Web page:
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Products derived from the leaves of Ocimum kilimandscharicum (Labiatae) as post-harvest grain protectants against the infestation of three major stored product insect pests

Published online by Cambridge University Press:  10 July 2009

B. Jembere
Affiliation:
International Centre of Insect Physiology and Ecology, Nairobi, Kenya
D. Obeng-Ofori
Affiliation:
International Centre of Insect Physiology and Ecology, Nairobi, Kenya
A. Hassanali*
Affiliation:
International Centre of Insect Physiology and Ecology, Nairobi, Kenya
G.N.N Nyamasyo
Affiliation:
Department of Zoology, University of Nairobi, Kenya
*
Dr A. Hassanali, ICIPE, P.O. Box: 30772, Nairobi, Kenya.

Abstract

The bioactivity of materials from the leaves of Ocimum kilimandscharicum was tested against Sitophilus zeamais Mots chulsky (Coleoptera: Curculionidae), Rhyzopertha dominica (Fabricius) (Coleoptera: Bostrichidae) and Sitotroga cerealella (Olivier) (Lepidoptera: Gelechiidae) in maize and sorghum grains in the laboratory. Exposure of adults of the three insect species to dried ground leaves and essential oil extract of O. kilimandscharicum induced 100% mortality after 48 h. Fresh and dried whole leaves were not toxic to Sitophilus zeamais or R. dominica. Grains treated with dried ground leaves and essential oil extract caused significant reductions in the number of progeny and survival rate of all three pest species tested. There was no adult survival or progeny production in grains treated separately with each of the two materials at doses of 25.0 g (dried ground leaves) and 0.3 g (essential oil) per 250 g of grain, respectively. Unlike R. dominica and Sitotroga cerealella, grains treated with fresh leaves enhanced the feeding activity of Sitophilus zeamais. Ground leaves and the essential oil, however, protected the grains against feeding by all three species, resulting in lower weight loss and number of damaged seeds compared with untreated grains. All the plant materials were repellent to S. zeamais with the essential oil extract applied at 0.3 g/250 g of grain evoking the highest repellent action. There was, however, considerable variation in the repellency of the materials against R. dominica and Sitotroga cerealella. The results are discussed in terms of the efficacy of O. kilimandscharicum for protection against loss due to insects in traditional grain storage in developing countries.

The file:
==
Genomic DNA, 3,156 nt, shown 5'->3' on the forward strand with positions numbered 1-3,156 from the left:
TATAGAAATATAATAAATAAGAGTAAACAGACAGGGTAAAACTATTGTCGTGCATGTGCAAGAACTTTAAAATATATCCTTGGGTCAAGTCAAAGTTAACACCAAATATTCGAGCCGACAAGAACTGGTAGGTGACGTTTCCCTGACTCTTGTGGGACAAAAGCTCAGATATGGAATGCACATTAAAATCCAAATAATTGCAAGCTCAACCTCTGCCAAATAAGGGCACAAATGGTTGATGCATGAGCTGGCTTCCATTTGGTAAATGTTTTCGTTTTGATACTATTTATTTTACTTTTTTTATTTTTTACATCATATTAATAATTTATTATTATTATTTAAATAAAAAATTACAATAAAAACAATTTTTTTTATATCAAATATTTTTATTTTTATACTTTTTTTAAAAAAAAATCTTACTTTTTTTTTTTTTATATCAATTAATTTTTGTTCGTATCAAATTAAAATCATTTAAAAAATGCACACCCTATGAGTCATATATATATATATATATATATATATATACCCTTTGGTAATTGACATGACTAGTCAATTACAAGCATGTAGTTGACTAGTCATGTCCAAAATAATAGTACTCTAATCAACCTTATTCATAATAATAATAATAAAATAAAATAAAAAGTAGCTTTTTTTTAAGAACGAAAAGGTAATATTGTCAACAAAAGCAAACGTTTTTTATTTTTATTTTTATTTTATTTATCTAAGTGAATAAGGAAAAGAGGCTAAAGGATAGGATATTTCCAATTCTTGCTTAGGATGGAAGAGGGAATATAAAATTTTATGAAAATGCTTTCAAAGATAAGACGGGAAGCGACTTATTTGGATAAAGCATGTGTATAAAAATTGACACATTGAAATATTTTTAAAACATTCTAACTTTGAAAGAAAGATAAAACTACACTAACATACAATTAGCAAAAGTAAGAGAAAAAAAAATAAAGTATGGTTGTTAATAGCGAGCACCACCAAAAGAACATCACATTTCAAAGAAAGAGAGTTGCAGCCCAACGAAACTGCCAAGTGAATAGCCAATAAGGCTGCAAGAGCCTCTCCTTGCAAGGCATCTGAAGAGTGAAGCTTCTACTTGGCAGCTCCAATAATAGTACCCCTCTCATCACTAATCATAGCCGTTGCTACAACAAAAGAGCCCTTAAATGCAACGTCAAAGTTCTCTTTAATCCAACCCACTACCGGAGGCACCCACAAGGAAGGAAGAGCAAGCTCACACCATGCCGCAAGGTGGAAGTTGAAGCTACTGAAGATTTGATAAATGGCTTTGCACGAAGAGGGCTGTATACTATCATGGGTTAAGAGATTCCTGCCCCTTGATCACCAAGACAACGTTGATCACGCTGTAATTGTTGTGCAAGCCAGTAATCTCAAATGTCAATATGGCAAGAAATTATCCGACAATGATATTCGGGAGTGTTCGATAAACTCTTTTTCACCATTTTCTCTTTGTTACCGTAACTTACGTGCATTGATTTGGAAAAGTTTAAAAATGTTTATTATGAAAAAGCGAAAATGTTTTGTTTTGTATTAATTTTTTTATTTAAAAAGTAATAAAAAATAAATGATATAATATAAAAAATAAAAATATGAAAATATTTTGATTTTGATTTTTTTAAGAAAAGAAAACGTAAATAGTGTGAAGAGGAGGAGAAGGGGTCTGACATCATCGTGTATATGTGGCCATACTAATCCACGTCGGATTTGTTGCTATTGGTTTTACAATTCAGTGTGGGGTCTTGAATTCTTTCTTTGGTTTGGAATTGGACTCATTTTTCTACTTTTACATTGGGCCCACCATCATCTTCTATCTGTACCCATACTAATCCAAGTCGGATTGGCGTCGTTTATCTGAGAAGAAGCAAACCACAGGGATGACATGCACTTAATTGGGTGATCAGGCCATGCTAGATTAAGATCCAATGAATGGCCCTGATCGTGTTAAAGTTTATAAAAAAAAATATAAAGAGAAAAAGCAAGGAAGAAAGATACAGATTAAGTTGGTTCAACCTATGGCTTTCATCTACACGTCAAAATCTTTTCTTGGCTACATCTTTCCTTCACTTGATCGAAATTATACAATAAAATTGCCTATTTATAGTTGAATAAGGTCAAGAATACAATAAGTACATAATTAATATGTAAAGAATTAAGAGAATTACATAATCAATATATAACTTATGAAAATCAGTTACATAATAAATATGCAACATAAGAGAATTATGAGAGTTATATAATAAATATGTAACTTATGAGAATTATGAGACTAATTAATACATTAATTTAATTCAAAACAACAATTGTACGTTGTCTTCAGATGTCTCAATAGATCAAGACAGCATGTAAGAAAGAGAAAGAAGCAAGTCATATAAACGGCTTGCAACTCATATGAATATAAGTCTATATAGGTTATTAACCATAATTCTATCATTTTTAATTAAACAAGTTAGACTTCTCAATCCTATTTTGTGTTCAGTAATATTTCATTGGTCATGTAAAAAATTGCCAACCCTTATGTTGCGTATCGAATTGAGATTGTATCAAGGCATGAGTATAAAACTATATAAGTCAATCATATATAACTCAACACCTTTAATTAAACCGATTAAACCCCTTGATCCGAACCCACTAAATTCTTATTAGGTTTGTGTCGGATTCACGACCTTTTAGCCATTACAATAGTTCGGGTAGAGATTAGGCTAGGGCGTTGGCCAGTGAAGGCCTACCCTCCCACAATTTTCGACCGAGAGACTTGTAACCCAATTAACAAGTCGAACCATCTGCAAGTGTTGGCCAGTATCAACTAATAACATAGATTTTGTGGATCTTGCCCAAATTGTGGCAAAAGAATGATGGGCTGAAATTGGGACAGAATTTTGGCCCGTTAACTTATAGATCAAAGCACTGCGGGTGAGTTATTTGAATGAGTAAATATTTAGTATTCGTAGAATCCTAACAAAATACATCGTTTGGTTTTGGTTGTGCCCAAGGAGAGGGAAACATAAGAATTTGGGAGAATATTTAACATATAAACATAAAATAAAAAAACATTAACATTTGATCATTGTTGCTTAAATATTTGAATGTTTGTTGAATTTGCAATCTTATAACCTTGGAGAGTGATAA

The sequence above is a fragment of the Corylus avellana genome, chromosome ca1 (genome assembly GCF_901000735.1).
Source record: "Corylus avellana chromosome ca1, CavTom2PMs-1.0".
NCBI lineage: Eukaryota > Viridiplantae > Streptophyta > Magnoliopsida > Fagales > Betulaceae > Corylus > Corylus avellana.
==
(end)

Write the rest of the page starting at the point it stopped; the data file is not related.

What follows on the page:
Type
Original Articles
Copyright
Copyright © Cambridge University Press 1995

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Products derived from the leaves of Ocimum kilimandscharicum (Labiatae) as post-harvest grain protectants against the infestation of three major stored product insect pests
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Products derived from the leaves of Ocimum kilimandscharicum (Labiatae) as post-harvest grain protectants against the infestation of three major stored product insect pests
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